Skeletor is a lightweight wrapper for research code. It is meant to enable fast, parallelizable prototyping without sacrificing reproducibility or ease of experiment analysis.
You can install it with:
pip install skeletor-ml
Why use skeletor?
Tracking and analyzing experiment results is easy. Skeletor uses track, which provides a simple interface to log metrics throughout training and to view those metrics in a pandas DataFrame afterwards. It can log locally and to S3. Compared to other logging tools, track has minimal overhead and a very simple interface. No longer do you need to decorate every function or specify a convoluted experiment pipeline.
Orchestrating many experiments in parallel is simple and robust. Almost every experiment tracking framework implements its own scheduling and hyperparameter search algorithms. Luckily, I don't trust myself to do this correctly. Instead, skeletor uses ray, a high-performance distributed execution framework. In particular, it uses ray tune for scalable hyperparameter search.
Necessary packages are listed in
pip install skeletor-ml to get started.
A basic example
train.py might look like:
import skeletor from skeletor.models import build_model from skeletor.datasets import build_dataset from skeletor.optimizers import build_optimizer import track def add_args(parser): parser.add_argument('--arch', default='resnet50') parser.add_argument('--lr', default=0.1, type=float) def train(epoch, trainloader, model, optimizer): ... return avg_train_loss def test(epoch, testloader, model): ... return avg_test_loss def experiment(args): trainloader, testloader = build_dataset('cifar10') model = build_model(args.arch, num_classes=10) opt = build_optimizer('SGD', lr=args.lr) for epoch in range(200): track.debug("Starting epoch %d" % epoch) train_loss = train(epoch, trainloader, model, opt) test_loss = test(epoch, testloader, model) track.metric(iteration=epoch, train_loss=train_loss, test_loss=test_loss) skeletor.supply_args(add_args) skeletor.execute(experiment)
You just have to supply (1) a function that adds your desired arguments to an
ArgumentParser object, and (2) a function that runs the experiment using the parsed arguments. You can then use
track to log statistics during training.
You can supply a third function to run analysis after training.
skeletor.supply_postprocess(postprocess_fn) takes in a user-defined function of the form
proj is a
Internally, the basic experiment flow is:
run add_args(parser) -> parse the args -> run experiment_fn(args) -> optionally run postprocess_fn(proj)
To launch an experiment in
train.py, you just do
python train.py <my args> <experimentname>. The results will go in
<logroot>/<experimentname>. For example, you can do something like
CUDA_VISIBLE_DEVICES=0 python train.py --arch ResNet50 --lr .1 resnet_cifar
The same code can be used to launch several experiments in parallel. Suppose I have a config called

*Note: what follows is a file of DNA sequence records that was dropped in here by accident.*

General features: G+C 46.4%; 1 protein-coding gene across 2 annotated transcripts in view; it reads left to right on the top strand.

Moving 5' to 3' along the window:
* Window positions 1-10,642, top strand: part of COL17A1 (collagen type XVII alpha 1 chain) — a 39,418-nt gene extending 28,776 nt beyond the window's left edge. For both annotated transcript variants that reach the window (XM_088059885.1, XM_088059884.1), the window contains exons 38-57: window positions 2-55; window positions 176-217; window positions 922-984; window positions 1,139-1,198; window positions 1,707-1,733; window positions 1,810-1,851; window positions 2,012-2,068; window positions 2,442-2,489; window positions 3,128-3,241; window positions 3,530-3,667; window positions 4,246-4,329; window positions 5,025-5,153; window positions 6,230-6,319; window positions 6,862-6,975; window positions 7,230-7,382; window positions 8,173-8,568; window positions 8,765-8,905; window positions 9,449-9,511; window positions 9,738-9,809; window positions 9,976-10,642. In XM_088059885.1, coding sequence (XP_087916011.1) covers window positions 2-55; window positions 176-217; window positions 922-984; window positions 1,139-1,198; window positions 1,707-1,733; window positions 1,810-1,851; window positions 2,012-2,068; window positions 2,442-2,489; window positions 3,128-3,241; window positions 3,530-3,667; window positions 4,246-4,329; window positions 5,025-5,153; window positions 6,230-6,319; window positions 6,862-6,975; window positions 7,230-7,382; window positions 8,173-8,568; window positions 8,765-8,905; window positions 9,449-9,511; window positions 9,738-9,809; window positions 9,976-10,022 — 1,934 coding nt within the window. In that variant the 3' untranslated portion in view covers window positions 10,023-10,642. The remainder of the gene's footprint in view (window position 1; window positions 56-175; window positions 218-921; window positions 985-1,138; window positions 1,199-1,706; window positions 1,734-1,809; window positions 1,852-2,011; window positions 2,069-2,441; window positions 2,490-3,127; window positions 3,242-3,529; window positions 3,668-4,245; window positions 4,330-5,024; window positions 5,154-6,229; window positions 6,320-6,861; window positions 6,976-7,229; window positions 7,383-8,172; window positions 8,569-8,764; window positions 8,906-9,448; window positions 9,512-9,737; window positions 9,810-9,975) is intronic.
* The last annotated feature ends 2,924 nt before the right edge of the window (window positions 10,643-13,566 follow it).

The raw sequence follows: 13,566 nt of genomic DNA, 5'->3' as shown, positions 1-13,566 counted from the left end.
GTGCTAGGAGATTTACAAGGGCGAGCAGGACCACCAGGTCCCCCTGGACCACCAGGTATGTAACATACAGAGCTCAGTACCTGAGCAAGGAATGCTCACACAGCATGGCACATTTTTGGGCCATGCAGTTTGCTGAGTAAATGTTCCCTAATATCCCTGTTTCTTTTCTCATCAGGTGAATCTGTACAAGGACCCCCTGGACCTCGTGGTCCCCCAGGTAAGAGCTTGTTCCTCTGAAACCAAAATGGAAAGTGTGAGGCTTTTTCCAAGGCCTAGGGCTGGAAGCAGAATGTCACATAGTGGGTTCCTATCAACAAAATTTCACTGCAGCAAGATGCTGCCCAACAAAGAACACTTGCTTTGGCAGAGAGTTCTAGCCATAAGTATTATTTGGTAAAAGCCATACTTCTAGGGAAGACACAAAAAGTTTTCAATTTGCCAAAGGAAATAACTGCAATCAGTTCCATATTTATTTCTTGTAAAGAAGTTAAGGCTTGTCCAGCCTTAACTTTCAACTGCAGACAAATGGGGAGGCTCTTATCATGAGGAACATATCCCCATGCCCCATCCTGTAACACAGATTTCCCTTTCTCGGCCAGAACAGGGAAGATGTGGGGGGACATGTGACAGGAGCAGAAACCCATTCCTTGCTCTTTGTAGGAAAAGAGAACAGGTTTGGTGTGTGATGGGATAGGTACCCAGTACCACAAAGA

config.yaml that looks like:
arch: ResNet50 lr: grid_search: [.001, .01, .1, 1.0]
I can test out all of these learning rates at the same time by running:
CUDA_VISIBLE_DEVICES=0,1 python train.py --config=config.yaml --self_host=2 resnet_cifar
Ray will handle scheduling the jobs across all available resources.
track records) will be stored in
track docs for how to access these records as DataFrames.
You can find an example of running a grid search for training a residual network on CIFAR-10 in PyTorch in
Getting experiment results
I added a utility in
skeletor.proc for converting all
track trial records for an experiment into a single Pandas DataFrame. It can also pickle it.
That means if I run an experiment like above called
resnet_cifar, I can access all of the results for all the trials as a single DataFrame by calling
Registering custom models, dataloaders, and optimizers
Registering custom classes allows you to construct an instance of the specified class by calling
build_optimizer with the class string name. This is useful for hyperparameter searching because you can search over these choices directly by class name.
I try to provide a simple interface for registering custom implementations with skeletor. For example, I can register a custom
Model class by calling
skeletor.models.add_model(Model). This allows me to create models through
skeletor.models.build_model('Model'). You can also register entire modules full of definitions at once. There are analogous functions
add_dataset, add_optimizer for datasets and optimizers.
class MyNetwork(Module): ... skeletor.models.add_model(MyNetwork) arch_name = 'MyNetwork' model = skeletor.models.build_model(arch_name)
Help me out / Things to Do
We have active issues! Feel free to suggest new improvements or add PRs to contribute.